3 Biggest Differences Between Private Mortgage Lenders and Banks

Looking to finance your dream home or real estate investment? The two best routes are either to go with a bank or private mortgage lenders. Homeowners and the self-employed have long believed the only way to get out of debt quickly was by taking a loan out from their bank. This was because potential home owners would access mortgages exclusively through banks, as private mortgage lenders had an air of stigma. However, this is not the case, they are simply an alternative when you need money fast without referring to your credit score. The Canadian federal government has loosened restrictions on private mortgage lenders, which has created a ‘renaissance’ in the industry, thus evening the playing field with the big five Canadian banks. Before you set out to secure funds for your business or refinancing your home, take note below as we layout the three biggest differences between private mortgage lenders and banks.


Perhaps the most important difference is banks are insured institutions and actually covered by the federal government in case of losses, while private mortgage lenders can either be insured or not insured. Often those uninsured require collateral such as your home because there is no credit check. This is why banks require at least 20% down payment on a property when signing your mortgage agreement, however since they are insured by the government, your interest rates will be low. A private mortgage lender is an alternate solution if you have bad credit and/or cannot make a down payment of 20 percent on the value of the property, often requiring as little as 5 percent. Mortgage insurance is mandatory in Canada for down payments under 20 percent, which requires you to pay a premium that the lender will give you upon application.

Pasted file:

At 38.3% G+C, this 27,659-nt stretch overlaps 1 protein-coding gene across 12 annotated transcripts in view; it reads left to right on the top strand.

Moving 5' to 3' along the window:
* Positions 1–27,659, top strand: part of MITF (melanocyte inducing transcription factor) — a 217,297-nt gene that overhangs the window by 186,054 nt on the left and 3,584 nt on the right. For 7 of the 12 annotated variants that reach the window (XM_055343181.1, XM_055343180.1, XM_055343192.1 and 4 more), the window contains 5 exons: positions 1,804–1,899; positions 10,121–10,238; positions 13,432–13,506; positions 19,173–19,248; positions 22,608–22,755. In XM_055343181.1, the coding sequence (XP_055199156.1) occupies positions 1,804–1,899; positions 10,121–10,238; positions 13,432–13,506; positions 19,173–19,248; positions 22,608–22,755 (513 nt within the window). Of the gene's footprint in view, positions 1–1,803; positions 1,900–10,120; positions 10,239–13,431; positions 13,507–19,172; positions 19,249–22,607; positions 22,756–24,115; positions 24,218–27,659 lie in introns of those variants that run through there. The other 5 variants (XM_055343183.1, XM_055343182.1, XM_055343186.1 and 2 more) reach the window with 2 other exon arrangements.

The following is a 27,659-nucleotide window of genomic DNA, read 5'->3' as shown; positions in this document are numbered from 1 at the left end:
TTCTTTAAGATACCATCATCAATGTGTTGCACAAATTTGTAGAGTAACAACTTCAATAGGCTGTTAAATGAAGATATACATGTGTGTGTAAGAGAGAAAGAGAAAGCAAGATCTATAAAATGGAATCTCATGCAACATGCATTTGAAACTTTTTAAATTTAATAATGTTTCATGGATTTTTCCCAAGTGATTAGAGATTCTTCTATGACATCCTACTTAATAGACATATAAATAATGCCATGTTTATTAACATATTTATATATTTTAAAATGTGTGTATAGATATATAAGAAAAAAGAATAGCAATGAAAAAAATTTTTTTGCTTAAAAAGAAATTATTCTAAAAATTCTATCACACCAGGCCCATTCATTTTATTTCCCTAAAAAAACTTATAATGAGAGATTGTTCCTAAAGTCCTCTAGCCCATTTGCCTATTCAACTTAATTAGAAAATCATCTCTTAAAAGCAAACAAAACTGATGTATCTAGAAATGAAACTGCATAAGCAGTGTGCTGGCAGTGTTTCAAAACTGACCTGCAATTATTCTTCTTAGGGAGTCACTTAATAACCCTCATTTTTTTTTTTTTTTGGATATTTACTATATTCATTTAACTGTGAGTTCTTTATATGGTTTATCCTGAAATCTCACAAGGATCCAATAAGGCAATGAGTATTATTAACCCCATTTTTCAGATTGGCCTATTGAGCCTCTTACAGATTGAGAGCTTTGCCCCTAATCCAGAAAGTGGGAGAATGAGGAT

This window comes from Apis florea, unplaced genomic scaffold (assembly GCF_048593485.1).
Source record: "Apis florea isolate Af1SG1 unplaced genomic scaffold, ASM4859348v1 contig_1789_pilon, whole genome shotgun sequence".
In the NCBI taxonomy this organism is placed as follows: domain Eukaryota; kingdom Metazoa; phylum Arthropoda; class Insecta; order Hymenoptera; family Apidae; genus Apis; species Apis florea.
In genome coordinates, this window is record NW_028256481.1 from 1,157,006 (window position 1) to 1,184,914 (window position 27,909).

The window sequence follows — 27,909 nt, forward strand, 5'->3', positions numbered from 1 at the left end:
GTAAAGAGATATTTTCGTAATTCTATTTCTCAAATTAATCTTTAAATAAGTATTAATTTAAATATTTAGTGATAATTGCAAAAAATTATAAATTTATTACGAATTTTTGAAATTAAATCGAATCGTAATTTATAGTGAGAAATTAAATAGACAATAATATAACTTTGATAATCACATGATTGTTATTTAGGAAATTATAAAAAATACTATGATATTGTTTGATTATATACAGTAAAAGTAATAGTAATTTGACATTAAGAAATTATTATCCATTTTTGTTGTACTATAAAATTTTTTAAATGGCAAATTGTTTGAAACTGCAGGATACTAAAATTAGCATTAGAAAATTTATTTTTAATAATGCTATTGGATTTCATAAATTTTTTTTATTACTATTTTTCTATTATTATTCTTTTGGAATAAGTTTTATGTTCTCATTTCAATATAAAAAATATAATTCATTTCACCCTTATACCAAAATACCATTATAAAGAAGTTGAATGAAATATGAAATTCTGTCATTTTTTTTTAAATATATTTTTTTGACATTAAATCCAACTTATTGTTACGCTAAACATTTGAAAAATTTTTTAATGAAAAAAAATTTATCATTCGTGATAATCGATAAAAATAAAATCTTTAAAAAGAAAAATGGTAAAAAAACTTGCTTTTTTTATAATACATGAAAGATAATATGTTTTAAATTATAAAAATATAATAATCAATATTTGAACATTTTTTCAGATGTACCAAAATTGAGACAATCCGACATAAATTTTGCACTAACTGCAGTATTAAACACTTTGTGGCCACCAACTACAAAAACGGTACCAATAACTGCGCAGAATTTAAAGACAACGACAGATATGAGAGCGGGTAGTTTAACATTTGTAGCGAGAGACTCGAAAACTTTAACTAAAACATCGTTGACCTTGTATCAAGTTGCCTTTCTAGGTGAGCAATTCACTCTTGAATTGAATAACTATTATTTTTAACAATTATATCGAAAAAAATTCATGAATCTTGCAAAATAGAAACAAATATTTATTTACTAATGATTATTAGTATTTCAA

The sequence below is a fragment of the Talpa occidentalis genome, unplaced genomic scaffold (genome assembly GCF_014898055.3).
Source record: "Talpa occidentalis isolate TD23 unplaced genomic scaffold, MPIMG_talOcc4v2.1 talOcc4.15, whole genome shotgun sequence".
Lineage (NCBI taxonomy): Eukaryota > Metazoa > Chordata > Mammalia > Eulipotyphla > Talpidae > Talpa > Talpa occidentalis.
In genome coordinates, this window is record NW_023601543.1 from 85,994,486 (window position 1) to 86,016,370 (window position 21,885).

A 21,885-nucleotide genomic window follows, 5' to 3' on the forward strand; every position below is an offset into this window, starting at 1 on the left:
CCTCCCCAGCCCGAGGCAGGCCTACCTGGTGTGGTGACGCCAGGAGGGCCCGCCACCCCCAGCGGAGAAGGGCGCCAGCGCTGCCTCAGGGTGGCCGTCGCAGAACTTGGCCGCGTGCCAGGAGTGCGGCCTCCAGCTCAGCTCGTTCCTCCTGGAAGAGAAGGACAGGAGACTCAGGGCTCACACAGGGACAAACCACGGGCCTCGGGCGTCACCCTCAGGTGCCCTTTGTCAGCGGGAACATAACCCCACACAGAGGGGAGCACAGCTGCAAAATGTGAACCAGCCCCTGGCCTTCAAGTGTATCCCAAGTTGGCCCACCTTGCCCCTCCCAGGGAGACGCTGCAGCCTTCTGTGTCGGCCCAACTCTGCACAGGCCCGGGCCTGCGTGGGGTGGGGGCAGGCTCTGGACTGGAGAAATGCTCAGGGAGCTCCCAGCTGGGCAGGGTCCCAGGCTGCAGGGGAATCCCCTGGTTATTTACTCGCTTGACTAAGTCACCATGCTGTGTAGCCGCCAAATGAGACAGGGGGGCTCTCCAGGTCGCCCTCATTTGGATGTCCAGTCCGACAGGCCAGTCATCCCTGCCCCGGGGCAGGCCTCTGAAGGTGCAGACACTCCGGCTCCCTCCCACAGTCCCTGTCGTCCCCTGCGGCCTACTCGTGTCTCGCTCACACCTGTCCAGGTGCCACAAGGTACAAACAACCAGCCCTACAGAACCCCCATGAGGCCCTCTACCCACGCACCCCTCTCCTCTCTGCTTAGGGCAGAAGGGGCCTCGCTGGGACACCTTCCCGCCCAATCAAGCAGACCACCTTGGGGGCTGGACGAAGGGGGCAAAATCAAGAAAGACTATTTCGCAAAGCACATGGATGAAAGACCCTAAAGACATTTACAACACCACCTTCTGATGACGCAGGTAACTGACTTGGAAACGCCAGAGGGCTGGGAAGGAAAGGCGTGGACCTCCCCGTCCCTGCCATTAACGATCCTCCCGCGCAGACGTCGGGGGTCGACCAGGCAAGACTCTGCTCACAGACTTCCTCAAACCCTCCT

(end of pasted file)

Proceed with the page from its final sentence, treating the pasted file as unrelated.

Banks take measurable risks and in 2016, they are as tight as ever. The biggest factors to receive a mortgage from a chartered bank is security of income and a clean credit score, however you are much less likely to qualify if you’re self-employed. This has created terrible frustration for millions of Canadians that are looking to consolidate their debts. In 2015, The Globe & Mail reported that self-employed now represent about 15.6 percent of all working Canadians, making private mortgage lenders the most viable option. Private lenders do not check your credit score or income like the banks, however they do take into account available capital and the equity on your home.

Payment Period

Banks are able to withdraw funds from the numerous accounts that allow for cheap withdraw; this is why they are able to charge low interest rates for long-term mortgages that may take 30 years to pay off. Private mortgage lenders are taking on much more risk as they are often funded by a pool of investors. This means the money they hold is especially valuable as it is limited and cannot receive insurance from the government if someone defaults on a mortgage loan. Expect to pay much a much higher interest rate with private lending institutions because of this, as they want to have quick payment periods, usually between 1-2 years. To find the right mortgage for you, see how you can quickly apply for our loans at North Creek Financial here.